While in French class, Nicole Raffail hears her phone vibrating in her bag sitting on the floor beneath her desk, indicating she has received a new text message.
She counts the vibrations: one … two … three …
She shifts her focus to her teacher and attempts to comprehend the rules of passé composé.
Six … seven … eight …
The bell liberates her from her teacher’s eagle eye, and she checks her phone: nine new text messages. No, they’re not from her best friends or boyfriend but from another social networking Web site sending her rather useless status updates every five minutes about exactly what her friends are doing.
Twitter, founded by Evan Williams, was developed in 2006 as a "status" Web site. In a nutshell, it’s based off the status option created by Facebook and eventually offered to MySpace.
The site had more than 4 million unique visitors in February, bumping it from the 14th most popular social networking Web site to the third in a year, right behind behemoths MySpace and Facebook respectively.
"My friend basically peer pressured me to ‘tweet,’ so I did," says Raffail, 17, a frequent tweeter. "I like to talk about useless tidbits of information that usually no one would care to hear about, and Twitter is the perfect place for me to share just that."
"Tweeters" update by simply answering the questions "What are you doing" in 140 characters or less. (Exactly how much can someone manage to say using only 140 characters? Using this parenthetical statement as a measurement, this would be it.) Those "tweets" are then sent through cyberspace to their "followers" via SMS text, instant messaging or e-mail.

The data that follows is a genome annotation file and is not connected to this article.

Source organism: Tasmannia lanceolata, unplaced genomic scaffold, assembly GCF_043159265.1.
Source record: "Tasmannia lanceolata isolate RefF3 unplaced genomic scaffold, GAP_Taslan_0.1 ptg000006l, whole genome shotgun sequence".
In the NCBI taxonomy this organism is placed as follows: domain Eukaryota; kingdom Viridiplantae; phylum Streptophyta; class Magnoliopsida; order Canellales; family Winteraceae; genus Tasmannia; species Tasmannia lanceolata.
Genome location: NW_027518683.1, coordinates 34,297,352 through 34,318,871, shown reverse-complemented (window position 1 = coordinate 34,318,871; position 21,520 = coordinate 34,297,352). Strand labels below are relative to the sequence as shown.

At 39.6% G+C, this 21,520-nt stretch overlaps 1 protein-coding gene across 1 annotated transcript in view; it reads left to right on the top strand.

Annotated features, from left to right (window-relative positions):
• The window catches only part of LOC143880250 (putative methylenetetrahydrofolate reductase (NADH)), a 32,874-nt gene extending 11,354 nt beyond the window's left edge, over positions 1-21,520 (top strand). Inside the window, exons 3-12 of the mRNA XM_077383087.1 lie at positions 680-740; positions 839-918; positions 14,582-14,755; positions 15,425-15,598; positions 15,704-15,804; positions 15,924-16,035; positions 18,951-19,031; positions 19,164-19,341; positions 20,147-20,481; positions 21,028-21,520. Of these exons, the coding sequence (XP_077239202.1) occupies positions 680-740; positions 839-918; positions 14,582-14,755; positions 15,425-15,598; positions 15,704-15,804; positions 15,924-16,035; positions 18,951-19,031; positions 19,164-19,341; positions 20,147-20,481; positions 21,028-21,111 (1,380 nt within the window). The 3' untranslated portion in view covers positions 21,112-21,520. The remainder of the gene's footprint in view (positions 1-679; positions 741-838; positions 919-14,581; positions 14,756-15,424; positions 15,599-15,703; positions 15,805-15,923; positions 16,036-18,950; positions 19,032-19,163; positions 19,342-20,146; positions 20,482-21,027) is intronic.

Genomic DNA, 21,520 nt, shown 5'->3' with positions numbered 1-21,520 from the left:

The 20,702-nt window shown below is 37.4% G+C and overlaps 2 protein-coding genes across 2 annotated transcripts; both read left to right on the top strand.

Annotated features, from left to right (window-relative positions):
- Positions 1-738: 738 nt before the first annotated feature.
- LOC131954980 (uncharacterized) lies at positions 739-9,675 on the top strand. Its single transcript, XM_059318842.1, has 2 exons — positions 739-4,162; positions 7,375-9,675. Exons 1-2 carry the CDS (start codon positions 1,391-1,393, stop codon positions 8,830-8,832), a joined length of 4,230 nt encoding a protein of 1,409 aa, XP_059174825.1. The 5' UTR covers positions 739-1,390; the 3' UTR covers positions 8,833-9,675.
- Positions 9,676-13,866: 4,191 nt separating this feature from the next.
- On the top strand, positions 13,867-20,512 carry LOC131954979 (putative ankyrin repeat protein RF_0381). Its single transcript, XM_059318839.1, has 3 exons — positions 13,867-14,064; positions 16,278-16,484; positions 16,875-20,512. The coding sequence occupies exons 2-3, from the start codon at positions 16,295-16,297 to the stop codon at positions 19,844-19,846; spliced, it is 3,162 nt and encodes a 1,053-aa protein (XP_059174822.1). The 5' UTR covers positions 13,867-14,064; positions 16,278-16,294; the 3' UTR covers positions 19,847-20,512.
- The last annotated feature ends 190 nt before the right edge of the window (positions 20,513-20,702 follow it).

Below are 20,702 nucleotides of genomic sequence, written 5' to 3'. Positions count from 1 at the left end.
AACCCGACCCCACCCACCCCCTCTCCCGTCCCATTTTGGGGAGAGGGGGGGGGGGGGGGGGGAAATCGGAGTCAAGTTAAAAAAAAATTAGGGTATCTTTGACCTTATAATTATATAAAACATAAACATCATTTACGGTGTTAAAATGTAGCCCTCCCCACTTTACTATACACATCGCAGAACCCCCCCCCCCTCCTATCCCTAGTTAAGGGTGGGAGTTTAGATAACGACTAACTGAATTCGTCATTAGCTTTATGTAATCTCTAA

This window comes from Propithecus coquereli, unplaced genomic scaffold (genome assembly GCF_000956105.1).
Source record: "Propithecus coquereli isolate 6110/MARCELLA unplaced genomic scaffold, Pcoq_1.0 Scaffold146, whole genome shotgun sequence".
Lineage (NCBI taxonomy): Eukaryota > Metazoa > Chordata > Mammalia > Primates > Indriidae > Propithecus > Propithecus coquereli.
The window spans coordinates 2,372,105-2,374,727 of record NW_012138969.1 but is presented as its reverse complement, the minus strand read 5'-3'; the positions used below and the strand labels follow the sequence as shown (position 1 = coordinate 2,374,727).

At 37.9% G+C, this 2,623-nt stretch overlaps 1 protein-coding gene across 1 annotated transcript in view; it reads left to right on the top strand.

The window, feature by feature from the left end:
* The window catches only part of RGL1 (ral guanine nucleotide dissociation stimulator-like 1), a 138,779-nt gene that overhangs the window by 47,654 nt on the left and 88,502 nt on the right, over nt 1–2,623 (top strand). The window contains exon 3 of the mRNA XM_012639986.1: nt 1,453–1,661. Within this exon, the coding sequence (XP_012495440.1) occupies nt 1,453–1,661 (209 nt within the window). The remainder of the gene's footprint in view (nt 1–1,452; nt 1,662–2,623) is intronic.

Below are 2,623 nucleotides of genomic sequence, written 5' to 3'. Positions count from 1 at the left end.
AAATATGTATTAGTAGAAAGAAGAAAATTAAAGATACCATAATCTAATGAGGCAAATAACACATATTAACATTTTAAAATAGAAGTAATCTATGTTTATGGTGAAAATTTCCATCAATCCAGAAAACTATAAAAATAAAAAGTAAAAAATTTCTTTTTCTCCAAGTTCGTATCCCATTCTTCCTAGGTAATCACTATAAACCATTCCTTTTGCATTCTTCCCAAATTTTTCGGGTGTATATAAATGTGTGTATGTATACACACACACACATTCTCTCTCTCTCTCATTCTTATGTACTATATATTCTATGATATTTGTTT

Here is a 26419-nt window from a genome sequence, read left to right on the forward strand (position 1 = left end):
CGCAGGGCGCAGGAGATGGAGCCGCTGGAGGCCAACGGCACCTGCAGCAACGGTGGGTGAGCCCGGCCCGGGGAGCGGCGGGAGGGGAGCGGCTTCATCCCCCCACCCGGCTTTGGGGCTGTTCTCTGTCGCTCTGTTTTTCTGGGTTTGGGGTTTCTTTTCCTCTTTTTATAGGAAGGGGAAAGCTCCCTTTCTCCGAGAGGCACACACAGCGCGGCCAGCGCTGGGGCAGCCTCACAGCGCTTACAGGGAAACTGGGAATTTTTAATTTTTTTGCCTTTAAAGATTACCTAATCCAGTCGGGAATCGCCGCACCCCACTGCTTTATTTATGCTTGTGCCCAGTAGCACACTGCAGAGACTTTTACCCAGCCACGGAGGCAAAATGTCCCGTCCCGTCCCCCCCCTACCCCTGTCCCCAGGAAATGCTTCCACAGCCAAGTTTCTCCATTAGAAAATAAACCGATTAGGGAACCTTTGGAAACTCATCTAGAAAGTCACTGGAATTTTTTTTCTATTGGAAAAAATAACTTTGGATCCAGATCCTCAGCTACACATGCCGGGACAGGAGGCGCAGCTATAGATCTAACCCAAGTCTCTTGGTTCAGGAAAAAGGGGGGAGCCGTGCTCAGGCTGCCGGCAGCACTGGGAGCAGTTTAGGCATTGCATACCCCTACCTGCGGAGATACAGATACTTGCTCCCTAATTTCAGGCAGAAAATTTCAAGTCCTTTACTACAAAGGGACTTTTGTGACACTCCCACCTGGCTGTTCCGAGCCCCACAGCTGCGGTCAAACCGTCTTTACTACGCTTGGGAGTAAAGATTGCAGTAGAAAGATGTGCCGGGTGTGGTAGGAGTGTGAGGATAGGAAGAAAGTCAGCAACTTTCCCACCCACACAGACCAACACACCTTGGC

While some believe the site is just another way to invade privacy and be nosy, others have actual use for it.
"My stepmother uses Twitter as a business tool," says Kenneth Charette, 17, who has been using Twitter since December. "She ‘tweets’ to let her clients know when her next newsletter is sent out. She uses it to keep in touch and send quick information to big groups of people all at once."
Not all tweeters are your average Joe the Plumber either. Like MySpace and Facebook, Twitter has hundreds of celebrities.
"I’m following celebrities like Coldplay, Chuck Palahnuik and YouTube’s Mitchell Davis," says Raffail. "They update about tours, upcoming books or signings, or new videos. It’s just like getting updates from other sites or reading in a magazine, only much more timely."
Even President Obama’s campaign has a twitter. However, they haven’t updated since January.
"I feel that his team could do more useful and important things than come up with something to tweet about," says Charette. "Plus, the media already grilled Obama for his Blackberry; the nation would never let it go if he tweeted."R-Jeneration